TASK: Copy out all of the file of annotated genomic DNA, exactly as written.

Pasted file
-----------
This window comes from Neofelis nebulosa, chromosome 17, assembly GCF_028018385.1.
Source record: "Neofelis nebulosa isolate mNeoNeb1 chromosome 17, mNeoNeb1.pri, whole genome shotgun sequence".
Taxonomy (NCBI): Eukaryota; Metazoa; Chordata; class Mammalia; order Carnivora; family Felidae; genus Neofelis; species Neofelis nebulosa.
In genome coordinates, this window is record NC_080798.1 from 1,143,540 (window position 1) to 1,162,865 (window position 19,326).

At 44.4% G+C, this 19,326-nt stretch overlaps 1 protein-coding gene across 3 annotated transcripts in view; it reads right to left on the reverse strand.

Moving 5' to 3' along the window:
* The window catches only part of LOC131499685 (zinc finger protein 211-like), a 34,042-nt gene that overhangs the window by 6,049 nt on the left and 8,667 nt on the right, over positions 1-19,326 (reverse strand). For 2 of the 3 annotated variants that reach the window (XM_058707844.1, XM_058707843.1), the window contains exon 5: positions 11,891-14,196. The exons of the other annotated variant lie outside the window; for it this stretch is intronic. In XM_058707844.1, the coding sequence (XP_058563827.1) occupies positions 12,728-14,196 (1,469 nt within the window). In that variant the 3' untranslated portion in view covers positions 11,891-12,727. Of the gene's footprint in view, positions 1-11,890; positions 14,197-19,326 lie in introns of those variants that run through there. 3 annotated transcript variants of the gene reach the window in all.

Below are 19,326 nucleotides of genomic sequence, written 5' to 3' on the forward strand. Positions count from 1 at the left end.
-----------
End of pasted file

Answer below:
This window comes from Neofelis nebulosa, chromosome 17, assembly GCF_028018385.1.
Source record: "Neofelis nebulosa isolate mNeoNeb1 chromosome 17, mNeoNeb1.pri, whole genome shotgun sequence".
Taxonomy (NCBI): Eukaryota; Metazoa; Chordata; class Mammalia; order Carnivora; family Felidae; genus Neofelis; species Neofelis nebulosa.
In genome coordinates, this window is record NC_080798.1 from 1,143,540 (window position 1) to 1,162,865 (window position 19,326).

At 44.4% G+C, this 19,326-nt stretch overlaps 1 protein-coding gene across 3 annotated transcripts in view; it reads right to left on the reverse strand.

Moving 5' to 3' along the window:
* The window catches only part of LOC131499685 (zinc finger protein 211-like), a 34,042-nt gene that overhangs the window by 6,049 nt on the left and 8,667 nt on the right, over positions 1-19,326 (reverse strand). For 2 of the 3 annotated variants that reach the window (XM_058707844.1, XM_058707843.1), the window contains exon 5: positions 11,891-14,196. The exons of the other annotated variant lie outside the window; for it this stretch is intronic. In XM_058707844.1, the coding sequence (XP_058563827.1) occupies positions 12,728-14,196 (1,469 nt within the window). In that variant the 3' untranslated portion in view covers positions 11,891-12,727. Of the gene's footprint in view, positions 1-11,890; positions 14,197-19,326 lie in introns of those variants that run through there. 3 annotated transcript variants of the gene reach the window in all.

Below are 19,326 nucleotides of genomic sequence, written 5' to 3' on the forward strand. Positions count from 1 at the left end.